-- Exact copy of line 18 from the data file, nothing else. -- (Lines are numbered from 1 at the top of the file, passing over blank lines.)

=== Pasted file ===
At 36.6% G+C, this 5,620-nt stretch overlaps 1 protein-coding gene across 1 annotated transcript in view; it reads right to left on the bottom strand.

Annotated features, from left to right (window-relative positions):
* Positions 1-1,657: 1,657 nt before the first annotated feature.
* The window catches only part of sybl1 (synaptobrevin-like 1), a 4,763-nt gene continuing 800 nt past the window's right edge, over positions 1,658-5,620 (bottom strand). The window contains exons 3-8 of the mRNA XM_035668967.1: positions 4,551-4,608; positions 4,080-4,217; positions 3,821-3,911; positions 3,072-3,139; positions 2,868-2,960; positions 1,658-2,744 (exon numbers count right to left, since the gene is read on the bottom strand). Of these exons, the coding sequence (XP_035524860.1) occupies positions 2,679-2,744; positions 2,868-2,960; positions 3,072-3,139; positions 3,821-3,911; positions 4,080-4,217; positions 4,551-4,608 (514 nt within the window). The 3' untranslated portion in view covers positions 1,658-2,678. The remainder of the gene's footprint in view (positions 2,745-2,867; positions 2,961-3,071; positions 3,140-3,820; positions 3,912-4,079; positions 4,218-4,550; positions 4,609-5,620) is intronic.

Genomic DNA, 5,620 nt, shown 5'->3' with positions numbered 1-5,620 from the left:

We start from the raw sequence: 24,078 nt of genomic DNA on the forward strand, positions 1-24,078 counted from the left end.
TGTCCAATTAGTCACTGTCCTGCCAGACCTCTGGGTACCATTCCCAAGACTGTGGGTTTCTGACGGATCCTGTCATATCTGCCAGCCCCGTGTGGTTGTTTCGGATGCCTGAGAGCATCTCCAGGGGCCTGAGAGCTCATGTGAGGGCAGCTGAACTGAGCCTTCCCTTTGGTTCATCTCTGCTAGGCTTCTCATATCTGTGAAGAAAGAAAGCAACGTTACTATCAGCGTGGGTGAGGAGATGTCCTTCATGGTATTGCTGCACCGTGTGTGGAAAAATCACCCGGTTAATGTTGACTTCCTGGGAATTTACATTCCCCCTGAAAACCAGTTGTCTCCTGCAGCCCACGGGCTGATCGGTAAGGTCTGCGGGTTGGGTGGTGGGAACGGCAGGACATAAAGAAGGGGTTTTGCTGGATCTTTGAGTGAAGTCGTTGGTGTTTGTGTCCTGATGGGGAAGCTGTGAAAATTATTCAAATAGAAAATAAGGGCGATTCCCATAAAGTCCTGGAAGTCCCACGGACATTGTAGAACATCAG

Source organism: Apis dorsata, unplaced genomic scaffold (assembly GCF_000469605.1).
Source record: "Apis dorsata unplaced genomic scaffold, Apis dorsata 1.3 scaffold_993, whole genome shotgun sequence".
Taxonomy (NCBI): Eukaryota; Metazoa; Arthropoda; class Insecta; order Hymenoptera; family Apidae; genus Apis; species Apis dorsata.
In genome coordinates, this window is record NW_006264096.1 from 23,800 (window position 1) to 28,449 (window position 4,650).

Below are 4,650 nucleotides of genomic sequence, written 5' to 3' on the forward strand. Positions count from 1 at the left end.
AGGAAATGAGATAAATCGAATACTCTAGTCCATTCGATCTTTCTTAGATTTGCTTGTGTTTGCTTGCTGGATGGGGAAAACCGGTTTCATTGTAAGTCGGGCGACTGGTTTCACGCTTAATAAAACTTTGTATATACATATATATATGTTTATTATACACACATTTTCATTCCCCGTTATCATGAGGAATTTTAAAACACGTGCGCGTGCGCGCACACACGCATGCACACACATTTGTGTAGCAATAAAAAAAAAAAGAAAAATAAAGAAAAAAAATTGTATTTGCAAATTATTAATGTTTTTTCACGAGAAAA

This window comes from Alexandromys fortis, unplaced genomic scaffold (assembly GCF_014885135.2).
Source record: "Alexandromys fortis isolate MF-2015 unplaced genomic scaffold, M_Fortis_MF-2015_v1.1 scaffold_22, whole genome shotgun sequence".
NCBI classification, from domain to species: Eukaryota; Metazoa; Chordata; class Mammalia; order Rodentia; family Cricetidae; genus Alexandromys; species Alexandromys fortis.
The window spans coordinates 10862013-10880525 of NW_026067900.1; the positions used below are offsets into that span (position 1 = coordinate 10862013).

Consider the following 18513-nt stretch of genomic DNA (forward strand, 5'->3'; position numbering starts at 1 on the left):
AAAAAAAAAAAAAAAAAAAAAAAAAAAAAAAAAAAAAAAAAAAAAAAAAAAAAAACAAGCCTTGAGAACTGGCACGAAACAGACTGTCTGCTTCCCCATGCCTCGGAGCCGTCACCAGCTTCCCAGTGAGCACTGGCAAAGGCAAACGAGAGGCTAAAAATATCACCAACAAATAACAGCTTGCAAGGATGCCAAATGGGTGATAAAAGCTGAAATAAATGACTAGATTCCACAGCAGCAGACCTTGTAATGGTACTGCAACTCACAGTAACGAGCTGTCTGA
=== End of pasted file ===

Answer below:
Consider the following 18513-nt stretch of genomic DNA (forward strand, 5'->3'; position numbering starts at 1 on the left):